JFK Jr had started his flight instruction almost 17 years before the fatal mishap. He logged 47 hours from 1982-1988, but then did no formal flight instruction until late 1997. He earned his private pilot’s license by April 1998. By 16 July 1999, the night of the mishap, John Kennedy was enrolled in an instrument rating course and had completed 12 of 25 lessons, but did not yet possess an instrument rating. Although Kennedy’s most recent logbook was not located the logbook dated thru 11 November 1998 demonstrated 310 hours of total flight time, 55 of which were at night. In the 15 months prior to the crash, JFK Jr had flown 35 flight legs either to or from the Essex County/Teterboro, New Jersey area and the Martha's Vineyard/Hyannis, Massachusetts, area (MVY). About half of these flights were without a certified flight instructor (CFI).One of JFK Jr’s CFI stated to the NTSB that the pilot had the ability to fly the airplane without a visible horizon but may have had difficulty performing additional tasks under such conditions. Another instructor stated that the pilot had the capability to conduct a night flight to MVY as long as a visible horizon existed.
According to New York ATC, an aircraft matching the description and flight path of Kennedy’s plane passed thru its Class B and Class D airspace (both require communication with ATC) alerting the Traffic Alert and Collision Avoidance System (TCAS). This incident provoked ATC to warn a commercial airliner being flown by American Airlines. The entire transcript of the American 1484 pilot and ATC can be found in the NTSB report.
According to medical records, Kennedy fractured his left ankle in a "hang gliding" accident, underwent surgical fixation in June 1999. By the date of the mishap, 6 weeks after his ankle injury, Kennedy had been placed in a Cam-Walker and was using a cane. His medical records noted that he was "full-weight bearing with mild antalgic gait." JFK Jr’s orthopedic surgeon stated that he felt that, at the time of the accident, the pilot would have been able to apply the type of pressure with the left foot that would normally be required by emergency brake application with the right foot in an automobile.Toxicological testing was performed on the human remains, which were negative for any presence of drugs or alcohol.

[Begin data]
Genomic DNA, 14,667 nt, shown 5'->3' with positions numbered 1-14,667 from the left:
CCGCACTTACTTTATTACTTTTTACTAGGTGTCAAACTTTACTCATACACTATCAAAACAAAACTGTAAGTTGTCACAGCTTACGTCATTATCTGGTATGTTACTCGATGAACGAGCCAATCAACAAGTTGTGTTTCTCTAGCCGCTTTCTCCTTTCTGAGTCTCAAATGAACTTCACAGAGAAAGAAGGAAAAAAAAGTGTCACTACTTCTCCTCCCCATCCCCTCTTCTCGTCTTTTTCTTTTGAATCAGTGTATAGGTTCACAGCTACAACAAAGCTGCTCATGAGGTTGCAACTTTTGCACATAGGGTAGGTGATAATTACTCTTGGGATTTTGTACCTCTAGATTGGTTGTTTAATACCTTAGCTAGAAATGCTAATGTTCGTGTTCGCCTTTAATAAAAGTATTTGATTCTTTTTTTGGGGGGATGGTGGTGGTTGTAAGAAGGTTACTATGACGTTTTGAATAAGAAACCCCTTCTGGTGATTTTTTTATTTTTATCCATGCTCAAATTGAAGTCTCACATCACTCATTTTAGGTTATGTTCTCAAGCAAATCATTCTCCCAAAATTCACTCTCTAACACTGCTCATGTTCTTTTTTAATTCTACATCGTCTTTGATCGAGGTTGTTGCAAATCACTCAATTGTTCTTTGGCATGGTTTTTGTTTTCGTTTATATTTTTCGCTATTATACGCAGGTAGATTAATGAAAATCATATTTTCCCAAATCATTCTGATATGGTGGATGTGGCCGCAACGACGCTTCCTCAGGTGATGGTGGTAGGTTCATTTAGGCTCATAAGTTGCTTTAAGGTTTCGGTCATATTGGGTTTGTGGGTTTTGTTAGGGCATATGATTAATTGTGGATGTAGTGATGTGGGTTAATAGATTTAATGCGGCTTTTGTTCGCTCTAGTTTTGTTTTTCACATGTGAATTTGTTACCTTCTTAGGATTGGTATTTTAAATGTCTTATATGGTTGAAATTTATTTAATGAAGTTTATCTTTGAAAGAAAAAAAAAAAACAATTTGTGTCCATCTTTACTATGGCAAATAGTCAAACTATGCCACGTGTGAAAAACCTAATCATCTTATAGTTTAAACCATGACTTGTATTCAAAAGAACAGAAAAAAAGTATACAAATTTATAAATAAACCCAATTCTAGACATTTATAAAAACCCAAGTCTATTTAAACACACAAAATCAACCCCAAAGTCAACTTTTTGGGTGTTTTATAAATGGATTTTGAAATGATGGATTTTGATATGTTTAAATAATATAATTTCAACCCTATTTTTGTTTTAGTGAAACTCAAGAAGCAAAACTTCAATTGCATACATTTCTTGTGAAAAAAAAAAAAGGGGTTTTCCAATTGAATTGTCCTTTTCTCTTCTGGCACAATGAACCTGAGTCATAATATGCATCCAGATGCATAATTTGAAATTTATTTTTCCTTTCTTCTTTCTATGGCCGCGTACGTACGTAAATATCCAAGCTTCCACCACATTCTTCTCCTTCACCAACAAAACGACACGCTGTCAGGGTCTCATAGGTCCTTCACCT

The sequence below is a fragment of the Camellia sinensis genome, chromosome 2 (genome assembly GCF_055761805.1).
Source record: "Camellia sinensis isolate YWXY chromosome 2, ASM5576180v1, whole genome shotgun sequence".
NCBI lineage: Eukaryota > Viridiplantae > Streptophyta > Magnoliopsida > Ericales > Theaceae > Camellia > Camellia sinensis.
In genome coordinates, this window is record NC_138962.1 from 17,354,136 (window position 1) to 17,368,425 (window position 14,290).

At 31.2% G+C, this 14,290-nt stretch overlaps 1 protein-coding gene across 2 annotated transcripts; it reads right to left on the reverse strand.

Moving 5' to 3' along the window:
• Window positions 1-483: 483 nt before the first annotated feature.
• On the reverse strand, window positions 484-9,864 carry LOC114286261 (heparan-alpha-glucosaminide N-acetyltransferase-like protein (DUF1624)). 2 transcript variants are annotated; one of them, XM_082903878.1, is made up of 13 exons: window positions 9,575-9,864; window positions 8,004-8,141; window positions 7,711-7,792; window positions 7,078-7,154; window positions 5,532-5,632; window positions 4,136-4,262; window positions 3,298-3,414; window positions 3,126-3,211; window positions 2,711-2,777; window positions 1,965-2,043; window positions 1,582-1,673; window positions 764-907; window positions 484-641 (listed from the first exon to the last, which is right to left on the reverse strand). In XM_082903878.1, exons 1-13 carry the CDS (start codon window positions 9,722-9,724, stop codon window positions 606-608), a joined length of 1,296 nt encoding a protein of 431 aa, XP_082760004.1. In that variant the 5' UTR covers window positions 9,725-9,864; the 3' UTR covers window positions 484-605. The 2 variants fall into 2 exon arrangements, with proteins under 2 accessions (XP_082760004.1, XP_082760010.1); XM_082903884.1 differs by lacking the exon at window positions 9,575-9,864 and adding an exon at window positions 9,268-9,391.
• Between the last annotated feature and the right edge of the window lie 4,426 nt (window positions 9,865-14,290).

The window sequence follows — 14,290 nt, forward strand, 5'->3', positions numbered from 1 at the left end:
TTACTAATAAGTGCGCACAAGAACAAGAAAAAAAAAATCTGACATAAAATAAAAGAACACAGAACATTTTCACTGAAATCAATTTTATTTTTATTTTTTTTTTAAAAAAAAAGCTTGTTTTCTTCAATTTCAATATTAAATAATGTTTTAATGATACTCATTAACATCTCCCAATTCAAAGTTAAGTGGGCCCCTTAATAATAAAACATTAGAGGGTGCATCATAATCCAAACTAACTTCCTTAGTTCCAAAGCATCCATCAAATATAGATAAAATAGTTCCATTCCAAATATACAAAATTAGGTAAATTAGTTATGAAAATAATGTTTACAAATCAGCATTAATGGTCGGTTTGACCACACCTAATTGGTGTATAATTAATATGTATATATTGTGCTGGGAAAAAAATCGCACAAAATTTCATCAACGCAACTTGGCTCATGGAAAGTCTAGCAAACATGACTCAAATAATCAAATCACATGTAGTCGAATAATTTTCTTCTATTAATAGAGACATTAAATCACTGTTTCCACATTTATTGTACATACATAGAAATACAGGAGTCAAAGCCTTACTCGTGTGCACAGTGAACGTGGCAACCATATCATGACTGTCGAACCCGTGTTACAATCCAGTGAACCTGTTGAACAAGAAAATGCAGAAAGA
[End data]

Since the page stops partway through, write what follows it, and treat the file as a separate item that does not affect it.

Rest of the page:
Much of the national media focused on the many stressors possibly affecting the pilot in command of this mishap. This was likely due to the profitability of the drama of one of the country’s biggest socialite, but psychological stress should not be fully ignored.
Spatial disorientation (commonly referred to as Spatial-D) is the inability to determine or incorrect perception of one’s location and motion relative to their environment. The general term, spatial disorientation can be further divided into a variety of unique categories that can affect aviators.
DATED, SLIGHTLY BORING, BUT INSTRUCTIVE FAA VIDEO DESCRIBING SPATIAL DISORIENTATION:
The NTSB’s final conclusion for the direct cause of this aircraft mishap was "The pilot's failure to maintain control of the airplane during a descent over water at night, which was a result of spatial disorientation. Factors in the accident were haze and the dark night."1Mishaps are never simple, nor are they often due to one specific decision, input, or mechanical failure. An aircraft mishap is usually a result of compounding factors that go unnoticed, eventually lining up in such a way to result in actual catastrophe. For every actual mishap, there are a much greater number of potential mishaps that are first noticed and avoided. The fact that the party was running late may have pressured Kennedy to fly over a patch of featureless ocean as it was the fastest way to cross, but this increased his risk for developing SD.Although many of the other factors listed above may have contributed to this mishap, ultimately pilot error directly led to this fatal crash. The relative limited experience and training by Kennedy increased his chances of experiencing SD and decreased his likelihood of accurately identifying and correcting it. It is quite possible that Kennedy was experiencing the most dangerous type of SD, type 1 or unrecognized SD and did not know he was disoriented until he hit the water. His physical and mental health, along with several other factors noted above may have led to a state of decreased attention and increased distraction, which also are risk factors for vestibular illusions.There is no hidden agenda or conspiracy in this story, just another sad and tragic chapter in the Kennedy Story.